Sql performance

Hi all.
I have a sql performance problem. Would be great to get some
inspiration.

model hour: id, week_id, :user_id, project_id, hour

controller:
@hours = Hour.project(@project.id)

update:
if params[:booking_user_ids]
params[:booking_user_ids].each do
Hour.update(params[:booking_user].keys,
params[:booking_user].values).reject { |p| p.errors.empty? }
end
end

view:
<% @hours.group_by(&:user_id).sort.each do |user, hours| %>

<%= simple_form_for @hour, :url => hour_path, :remote => true, :method
=>
:put do %>
<%= render ‘form_user’, :hours => hours %>

partial:
<% hours.each do |week|%>

<%= fields_for "booking_user[]", week do |w| %>
<%= w.text_field :hour, :class => 'submittable' %>
<%= hidden_field_tag "booking_user_ids[]", w %>

Form entries are stored but on reload it gives me tons of:
CACHE (0.0ms) SELECT hours.* FROM hours WHERE hours.id = 189
LIMIT 1
(1.0ms) BEGIN
(0.9ms) COMMIT
and takes 11 seconds

on the second reload is fine 300 milsec.
Any idea to improve that?
Thanks

On Tue, Jan 15, 2013 at 5:25 AM, Werner
[email protected] wrote:

Form entries are stored but on reload it gives me tons of:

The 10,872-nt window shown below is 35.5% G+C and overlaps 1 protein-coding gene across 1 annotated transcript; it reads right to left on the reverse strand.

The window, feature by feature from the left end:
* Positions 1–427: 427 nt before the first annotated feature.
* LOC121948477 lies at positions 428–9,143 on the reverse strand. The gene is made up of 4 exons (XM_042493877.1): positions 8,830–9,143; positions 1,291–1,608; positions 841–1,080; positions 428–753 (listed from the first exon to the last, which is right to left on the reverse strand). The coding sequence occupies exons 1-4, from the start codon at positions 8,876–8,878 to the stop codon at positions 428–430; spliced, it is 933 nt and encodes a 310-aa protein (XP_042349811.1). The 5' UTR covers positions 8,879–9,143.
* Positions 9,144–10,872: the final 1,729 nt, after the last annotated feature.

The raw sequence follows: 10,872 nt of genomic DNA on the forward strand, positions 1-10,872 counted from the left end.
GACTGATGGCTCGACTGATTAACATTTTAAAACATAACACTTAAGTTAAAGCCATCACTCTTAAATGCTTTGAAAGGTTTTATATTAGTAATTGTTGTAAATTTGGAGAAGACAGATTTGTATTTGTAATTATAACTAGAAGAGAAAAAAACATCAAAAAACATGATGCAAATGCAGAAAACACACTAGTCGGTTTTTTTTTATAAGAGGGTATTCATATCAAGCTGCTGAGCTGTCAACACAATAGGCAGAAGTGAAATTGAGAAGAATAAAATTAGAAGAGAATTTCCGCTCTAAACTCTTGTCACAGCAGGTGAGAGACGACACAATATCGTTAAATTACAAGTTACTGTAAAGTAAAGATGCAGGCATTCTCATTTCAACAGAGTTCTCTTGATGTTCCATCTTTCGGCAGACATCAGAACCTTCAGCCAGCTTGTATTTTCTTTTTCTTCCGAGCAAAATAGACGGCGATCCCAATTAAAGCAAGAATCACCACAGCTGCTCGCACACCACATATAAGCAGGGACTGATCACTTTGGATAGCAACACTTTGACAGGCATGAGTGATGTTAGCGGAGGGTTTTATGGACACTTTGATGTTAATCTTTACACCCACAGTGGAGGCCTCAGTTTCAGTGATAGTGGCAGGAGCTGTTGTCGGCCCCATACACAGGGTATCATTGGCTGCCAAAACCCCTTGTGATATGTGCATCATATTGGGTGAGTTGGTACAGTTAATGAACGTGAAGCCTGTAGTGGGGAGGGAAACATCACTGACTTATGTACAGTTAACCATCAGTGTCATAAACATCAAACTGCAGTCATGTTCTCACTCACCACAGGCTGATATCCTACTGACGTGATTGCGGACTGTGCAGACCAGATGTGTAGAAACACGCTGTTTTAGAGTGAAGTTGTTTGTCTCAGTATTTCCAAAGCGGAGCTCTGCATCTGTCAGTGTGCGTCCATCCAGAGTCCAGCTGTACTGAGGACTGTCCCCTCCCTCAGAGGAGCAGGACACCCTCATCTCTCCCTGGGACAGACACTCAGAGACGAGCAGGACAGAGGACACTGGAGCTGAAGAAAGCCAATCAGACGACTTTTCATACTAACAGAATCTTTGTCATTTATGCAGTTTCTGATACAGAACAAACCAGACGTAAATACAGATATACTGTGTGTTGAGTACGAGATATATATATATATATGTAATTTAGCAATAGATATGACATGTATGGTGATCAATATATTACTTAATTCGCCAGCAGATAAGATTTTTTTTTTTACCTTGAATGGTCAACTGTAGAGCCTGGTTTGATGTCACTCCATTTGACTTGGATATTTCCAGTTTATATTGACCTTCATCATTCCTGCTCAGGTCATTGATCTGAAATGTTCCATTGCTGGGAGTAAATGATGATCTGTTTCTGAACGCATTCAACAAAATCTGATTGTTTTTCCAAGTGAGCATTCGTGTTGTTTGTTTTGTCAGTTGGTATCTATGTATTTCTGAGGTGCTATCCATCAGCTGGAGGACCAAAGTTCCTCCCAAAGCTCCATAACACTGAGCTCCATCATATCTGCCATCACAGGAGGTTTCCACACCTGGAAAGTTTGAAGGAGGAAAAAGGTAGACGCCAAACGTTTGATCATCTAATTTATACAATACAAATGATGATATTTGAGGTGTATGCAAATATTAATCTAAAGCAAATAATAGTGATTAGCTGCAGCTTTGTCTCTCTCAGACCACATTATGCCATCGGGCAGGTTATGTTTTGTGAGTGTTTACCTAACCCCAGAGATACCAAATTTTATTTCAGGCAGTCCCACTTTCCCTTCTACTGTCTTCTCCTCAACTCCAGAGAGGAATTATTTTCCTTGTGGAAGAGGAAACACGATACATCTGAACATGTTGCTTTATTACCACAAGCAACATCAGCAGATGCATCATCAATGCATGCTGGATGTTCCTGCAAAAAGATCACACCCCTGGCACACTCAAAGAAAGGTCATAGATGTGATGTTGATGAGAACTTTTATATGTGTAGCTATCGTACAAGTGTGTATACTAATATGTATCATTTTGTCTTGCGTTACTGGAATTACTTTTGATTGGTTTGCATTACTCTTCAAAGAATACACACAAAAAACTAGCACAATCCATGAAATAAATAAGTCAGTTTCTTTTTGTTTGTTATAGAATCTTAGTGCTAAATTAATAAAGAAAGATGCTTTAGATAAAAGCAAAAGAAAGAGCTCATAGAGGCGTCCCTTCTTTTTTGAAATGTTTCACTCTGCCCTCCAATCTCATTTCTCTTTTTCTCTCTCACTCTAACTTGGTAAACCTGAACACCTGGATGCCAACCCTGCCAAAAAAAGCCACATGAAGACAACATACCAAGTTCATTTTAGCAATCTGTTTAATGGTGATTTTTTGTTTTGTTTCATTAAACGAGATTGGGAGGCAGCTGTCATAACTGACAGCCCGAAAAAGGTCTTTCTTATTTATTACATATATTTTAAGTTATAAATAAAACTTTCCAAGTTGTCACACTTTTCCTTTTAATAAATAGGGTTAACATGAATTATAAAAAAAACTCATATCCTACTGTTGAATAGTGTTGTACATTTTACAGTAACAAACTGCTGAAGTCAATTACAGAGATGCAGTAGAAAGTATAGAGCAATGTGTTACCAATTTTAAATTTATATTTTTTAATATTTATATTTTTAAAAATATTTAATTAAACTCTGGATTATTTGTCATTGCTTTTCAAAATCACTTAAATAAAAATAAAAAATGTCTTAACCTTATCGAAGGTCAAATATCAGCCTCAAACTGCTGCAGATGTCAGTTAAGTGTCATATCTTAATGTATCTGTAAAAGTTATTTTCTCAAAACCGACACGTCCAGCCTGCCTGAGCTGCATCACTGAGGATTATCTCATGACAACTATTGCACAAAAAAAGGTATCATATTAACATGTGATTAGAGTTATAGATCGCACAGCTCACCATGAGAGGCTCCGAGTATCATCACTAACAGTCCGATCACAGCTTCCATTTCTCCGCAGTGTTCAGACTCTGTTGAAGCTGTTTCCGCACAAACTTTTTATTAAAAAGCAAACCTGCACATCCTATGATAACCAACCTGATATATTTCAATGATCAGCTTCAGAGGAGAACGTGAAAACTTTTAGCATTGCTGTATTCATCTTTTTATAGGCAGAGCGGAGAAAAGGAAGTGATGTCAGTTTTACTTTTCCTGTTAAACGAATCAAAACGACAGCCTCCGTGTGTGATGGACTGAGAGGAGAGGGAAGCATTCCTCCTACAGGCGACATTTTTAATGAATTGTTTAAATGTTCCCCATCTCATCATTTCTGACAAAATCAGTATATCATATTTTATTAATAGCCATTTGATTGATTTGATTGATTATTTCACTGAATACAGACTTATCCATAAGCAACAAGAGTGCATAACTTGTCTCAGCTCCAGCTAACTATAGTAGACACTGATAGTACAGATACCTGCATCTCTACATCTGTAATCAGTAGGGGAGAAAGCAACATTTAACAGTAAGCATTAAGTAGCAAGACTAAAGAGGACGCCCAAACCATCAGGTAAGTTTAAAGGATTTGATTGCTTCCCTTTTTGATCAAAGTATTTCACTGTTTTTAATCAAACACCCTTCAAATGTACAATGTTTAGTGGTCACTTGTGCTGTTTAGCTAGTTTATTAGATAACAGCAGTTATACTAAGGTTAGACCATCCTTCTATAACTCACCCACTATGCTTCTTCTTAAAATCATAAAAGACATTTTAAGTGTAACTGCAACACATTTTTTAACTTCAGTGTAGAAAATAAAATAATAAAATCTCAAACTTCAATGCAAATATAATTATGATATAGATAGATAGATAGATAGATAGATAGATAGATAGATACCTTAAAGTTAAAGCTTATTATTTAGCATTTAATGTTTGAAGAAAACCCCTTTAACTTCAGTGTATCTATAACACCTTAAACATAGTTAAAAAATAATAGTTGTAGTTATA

CACHE (0.0ms) SELECT hours.* FROM hours WHERE hours.id = 189
LIMIT 1

That sounds like you could benefit from a .includes on your initial
load. Google “N + 1 queries problem”.

-Dave


Dave A., the T. Rex of Codosaurus LLC,
secret-cleared freelance software developer
taking contracts in or near NoVa or remote.
See information at http://www.Codosaur.us/.

On 01/16/2013 02:04 PM, Dave A. wrote:

On Tue, Jan 15, 2013 at 5:25 AM, Werner [email protected] wrote:

Form entries are stored but on reload it gives me tons of:
CACHE (0.0ms) SELECT hours.* FROM hours WHERE hours.id = 189
LIMIT 1
That sounds like you could benefit from a .includes on your initial
load. Google “N + 1 queries problem”.

-Dave

I don’t think so. The CACHE entries mean that the op did the same fetch
as he had recently done and the data was still around and was used with
no db access.

Norm

On Wed, Jan 16, 2013 at 5:22 PM, Norm S.
[email protected] wrote:

load. Google “N + 1 queries problem”.

-Dave

I don’t think so. The CACHE entries mean that the op did the same fetch as
he had recently done and the data was still around and was used with no db
access.

Should also note that the cache only hangs around as long as the request
does.

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